Direct inguinal hernias occur due to increased pressure within the abdomen, aging, stress or strain weakening the abdominal muscles around the inguinal canal, exertion during bowel movements, heavy lifting, obesity, pregnancy, chronic coughing and sneezing, prior surgeries over lower abdomen that may weaken abdominal muscles.
Around 10% of the population develops some form of hernia during their life . From about 1 million abdominal hernia repairs, 770,000 cases are of inguinal hernia repair   . A lifetime risk of developing inguinal hernia is more in men i.e. 27% whereas in women is just 3% .
Of all the inguinal hernias 50% are indirect whereas 25% are direct . Indirect inguinal hernias are common in premature babies especially those that are born before 32 weeks of gestation , whereas direct hernias are seen in older patients due to relaxation of the abdominal wall muscles and thinning of the fascia.
Inguinal hernias are divided into two types - direct and indirect.
Direct: This type of hernia generally occurs due to a fault or weakness in the transversalis fascia region of the Hesselbach triangle in the abdomen. This triangle is formed by the inguinal ligament at the base, inferior epigastric arteries on the lateral side and the conjoint tendon medially .
Indirect: The indirect inguinal hernia pursues the tract via the inguinal canal. It is the outcome of a persistent processus vaginalis. Origin of the inguinal canal is within the abdominal cavity, at the opening of the internal inguinal ring, which is nearly midway between the symphysis pubis and the anterior superior iliac spine (ASIS). From here it goes down together with the inguinal ligament to the external inguinal ring present on the medial side of inferior epigastric arteries. The contents of hernia go downwards into the scrotal sac through the passage of the testicle   .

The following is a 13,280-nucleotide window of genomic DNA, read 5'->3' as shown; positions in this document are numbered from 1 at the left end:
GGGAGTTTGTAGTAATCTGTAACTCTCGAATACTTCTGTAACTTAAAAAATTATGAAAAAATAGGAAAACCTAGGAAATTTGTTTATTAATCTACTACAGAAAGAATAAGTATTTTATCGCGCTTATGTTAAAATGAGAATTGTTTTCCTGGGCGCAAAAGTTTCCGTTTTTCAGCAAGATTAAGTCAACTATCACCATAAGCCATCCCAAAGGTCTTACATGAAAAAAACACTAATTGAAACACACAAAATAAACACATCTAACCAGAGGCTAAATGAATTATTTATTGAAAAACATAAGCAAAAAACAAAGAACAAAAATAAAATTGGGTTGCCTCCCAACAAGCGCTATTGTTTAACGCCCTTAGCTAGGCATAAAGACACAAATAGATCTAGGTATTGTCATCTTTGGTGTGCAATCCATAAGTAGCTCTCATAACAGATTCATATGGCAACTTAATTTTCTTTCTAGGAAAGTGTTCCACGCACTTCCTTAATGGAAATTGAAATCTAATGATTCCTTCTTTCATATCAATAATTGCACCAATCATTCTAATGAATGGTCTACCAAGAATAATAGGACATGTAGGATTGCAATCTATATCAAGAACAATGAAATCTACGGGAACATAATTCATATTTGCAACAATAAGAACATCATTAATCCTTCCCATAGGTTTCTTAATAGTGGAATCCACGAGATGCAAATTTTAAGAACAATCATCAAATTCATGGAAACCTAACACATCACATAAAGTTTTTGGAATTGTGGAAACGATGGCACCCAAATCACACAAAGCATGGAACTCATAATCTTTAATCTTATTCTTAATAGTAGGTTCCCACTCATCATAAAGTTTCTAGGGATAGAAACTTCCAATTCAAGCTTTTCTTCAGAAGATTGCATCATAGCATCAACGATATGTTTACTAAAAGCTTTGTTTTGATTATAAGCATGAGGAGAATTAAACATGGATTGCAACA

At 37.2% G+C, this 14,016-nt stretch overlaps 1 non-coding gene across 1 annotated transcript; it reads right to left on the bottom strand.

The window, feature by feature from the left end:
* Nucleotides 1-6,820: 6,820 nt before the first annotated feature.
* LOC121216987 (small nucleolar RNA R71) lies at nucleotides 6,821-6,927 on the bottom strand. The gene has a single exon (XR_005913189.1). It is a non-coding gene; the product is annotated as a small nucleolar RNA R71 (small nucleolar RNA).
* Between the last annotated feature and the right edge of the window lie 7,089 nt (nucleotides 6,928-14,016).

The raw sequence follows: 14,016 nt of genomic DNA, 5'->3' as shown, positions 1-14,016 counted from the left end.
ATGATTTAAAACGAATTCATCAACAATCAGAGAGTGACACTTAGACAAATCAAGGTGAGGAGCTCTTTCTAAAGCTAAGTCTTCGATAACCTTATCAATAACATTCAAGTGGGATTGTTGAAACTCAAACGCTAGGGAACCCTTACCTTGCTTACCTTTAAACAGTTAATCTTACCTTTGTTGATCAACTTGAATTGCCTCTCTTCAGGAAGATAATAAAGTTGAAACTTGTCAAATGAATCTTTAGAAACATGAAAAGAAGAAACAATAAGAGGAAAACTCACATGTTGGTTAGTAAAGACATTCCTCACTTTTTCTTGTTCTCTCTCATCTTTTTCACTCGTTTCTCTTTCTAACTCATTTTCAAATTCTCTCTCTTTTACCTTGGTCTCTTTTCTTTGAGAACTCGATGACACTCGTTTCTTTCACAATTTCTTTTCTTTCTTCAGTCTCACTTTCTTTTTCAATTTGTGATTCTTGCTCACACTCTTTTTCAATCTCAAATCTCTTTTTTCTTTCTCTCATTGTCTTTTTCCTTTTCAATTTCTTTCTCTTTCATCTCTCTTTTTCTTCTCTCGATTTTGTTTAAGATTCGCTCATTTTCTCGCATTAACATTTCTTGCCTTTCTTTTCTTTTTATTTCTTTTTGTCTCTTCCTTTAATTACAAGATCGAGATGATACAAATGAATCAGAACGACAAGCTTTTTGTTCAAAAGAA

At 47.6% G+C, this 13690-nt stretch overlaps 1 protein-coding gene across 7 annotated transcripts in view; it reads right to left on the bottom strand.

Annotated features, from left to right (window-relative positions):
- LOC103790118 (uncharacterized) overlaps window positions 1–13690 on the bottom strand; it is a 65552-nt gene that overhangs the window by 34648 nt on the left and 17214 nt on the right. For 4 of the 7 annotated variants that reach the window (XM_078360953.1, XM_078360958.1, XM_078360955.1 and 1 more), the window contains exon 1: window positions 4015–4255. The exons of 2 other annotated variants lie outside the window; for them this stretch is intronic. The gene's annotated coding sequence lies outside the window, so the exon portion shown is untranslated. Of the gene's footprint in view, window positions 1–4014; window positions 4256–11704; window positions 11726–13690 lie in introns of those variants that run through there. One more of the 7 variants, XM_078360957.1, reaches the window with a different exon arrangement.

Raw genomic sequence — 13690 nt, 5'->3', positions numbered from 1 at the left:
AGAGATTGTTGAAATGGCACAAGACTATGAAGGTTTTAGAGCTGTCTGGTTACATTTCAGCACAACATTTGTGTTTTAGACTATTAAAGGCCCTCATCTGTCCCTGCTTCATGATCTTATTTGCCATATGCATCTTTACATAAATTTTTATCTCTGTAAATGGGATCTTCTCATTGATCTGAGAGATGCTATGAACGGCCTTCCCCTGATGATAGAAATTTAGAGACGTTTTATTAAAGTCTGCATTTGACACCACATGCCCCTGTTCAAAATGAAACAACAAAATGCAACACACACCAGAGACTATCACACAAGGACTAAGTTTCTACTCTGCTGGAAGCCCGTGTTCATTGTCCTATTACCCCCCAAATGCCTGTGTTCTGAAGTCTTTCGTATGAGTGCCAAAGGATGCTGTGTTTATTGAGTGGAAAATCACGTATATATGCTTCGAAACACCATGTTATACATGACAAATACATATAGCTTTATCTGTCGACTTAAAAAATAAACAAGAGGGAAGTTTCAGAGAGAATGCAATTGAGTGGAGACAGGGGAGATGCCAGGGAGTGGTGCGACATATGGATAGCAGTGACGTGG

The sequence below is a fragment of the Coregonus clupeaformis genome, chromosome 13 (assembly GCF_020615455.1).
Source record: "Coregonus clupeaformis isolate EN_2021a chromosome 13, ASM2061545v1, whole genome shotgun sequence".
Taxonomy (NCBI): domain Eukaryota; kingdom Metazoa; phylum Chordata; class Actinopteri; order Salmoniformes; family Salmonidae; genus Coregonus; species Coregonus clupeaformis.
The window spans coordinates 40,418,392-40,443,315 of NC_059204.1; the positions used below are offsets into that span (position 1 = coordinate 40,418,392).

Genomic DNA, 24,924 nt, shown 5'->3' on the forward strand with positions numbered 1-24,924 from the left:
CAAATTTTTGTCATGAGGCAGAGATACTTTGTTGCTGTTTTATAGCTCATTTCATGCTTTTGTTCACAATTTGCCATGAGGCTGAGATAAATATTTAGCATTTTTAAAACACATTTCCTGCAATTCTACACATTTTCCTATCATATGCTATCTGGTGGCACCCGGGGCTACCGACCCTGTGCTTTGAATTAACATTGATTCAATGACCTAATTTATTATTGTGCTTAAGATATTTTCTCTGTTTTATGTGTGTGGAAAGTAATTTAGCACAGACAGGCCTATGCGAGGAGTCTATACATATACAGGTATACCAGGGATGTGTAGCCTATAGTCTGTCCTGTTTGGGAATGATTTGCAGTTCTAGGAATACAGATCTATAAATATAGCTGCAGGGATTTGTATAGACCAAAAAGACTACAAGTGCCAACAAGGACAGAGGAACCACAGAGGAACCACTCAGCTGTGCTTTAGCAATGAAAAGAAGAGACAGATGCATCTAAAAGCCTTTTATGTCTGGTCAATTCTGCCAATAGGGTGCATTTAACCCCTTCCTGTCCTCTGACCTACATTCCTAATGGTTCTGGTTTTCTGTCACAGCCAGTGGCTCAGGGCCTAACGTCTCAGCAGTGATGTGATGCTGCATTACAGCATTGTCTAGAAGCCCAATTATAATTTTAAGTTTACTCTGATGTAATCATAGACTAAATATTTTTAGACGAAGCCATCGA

Rarely inguinal hernias can be prevented, particularly in younger patients. In adults it might be prevented from occurring or recurring by taking following precautions:
Inguinal hernia is defined as out-pocketing of the contents of the abdominal cavity through the inguinal canal. This protrusion results into a bulge that can be painful especially when one bends over, coughs or lifts heavy objects.
Inguinal hernias can be classified into direct and indirect inguinal hernia depending on the cause of hernia.
Birth defects in the abdominal wall cause direct inguinal hernias while aging and stress or strain that weaken the abdominal muscles leads to indirect inguinal hernia. Both these hernias can be repaired by surgical procedures. If the hernias are left untreated, they may lead to strangulation which is a surgical emergency.
Although hernias are difficult to avoid, but various lifestyle changes like maintaining healthy weight, avoiding crash dieting, high fibre diet, avoid smoking etc can help in recurrence. Wearing truss can help keeping the hernia within the abdomen, but it is not the cure. It gives temporary relief from the symptoms and provides greater confidence while performing any physically demanding activities. Just use them for a short time before surgery.